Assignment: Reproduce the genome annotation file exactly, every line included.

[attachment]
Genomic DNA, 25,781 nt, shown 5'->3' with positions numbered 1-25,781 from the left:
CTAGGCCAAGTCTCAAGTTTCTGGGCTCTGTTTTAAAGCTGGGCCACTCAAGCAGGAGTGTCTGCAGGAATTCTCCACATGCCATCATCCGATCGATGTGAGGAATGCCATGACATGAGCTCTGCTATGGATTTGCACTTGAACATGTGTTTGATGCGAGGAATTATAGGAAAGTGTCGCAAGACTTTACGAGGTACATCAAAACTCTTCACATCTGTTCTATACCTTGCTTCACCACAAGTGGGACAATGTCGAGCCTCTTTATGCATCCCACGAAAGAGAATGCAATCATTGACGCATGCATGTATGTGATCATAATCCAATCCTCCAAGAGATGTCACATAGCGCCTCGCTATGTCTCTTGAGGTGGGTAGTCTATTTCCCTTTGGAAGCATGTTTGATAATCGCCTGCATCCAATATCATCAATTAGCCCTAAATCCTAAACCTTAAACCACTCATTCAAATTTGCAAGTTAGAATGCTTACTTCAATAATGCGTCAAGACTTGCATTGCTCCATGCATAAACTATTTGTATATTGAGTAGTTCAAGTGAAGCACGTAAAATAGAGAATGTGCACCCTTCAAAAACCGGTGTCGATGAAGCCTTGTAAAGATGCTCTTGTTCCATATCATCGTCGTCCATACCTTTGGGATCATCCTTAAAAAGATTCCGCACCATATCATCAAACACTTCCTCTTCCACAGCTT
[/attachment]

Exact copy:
Genomic DNA, 25,781 nt, shown 5'->3' with positions numbered 1-25,781 from the left:
CTAGGCCAAGTCTCAAGTTTCTGGGCTCTGTTTTAAAGCTGGGCCACTCAAGCAGGAGTGTCTGCAGGAATTCTCCACATGCCATCATCCGATCGATGTGAGGAATGCCATGACATGAGCTCTGCTATGGATTTGCACTTGAACATGTGTTTGATGCGAGGAATTATAGGAAAGTGTCGCAAGACTTTACGAGGTACATCAAAACTCTTCACATCTGTTCTATACCTTGCTTCACCACAAGTGGGACAATGTCGAGCCTCTTTATGCATCCCACGAAAGAGAATGCAATCATTGACGCATGCATGTATGTGATCATAATCCAATCCTCCAAGAGATGTCACATAGCGCCTCGCTATGTCTCTTGAGGTGGGTAGTCTATTTCCCTTTGGAAGCATGTTTGATAATCGCCTGCATCCAATATCATCAATTAGCCCTAAATCCTAAACCTTAAACCACTCATTCAAATTTGCAAGTTAGAATGCTTACTTCAATAATGCGTCAAGACTTGCATTGCTCCATGCATAAACTATTTGTATATTGAGTAGTTCAAGTGAAGCACGTAAAATAGAGAATGTGCACCCTTCAAAAACCGGTGTCGATGAAGCCTTGTAAAGATGCTCTTGTTCCATATCATCGTCGTCCATACCTTTGGGATCATCCTTAAAAAGATTCCGCACCATATCATCAAACACTTCCTCTTCCACAGCTT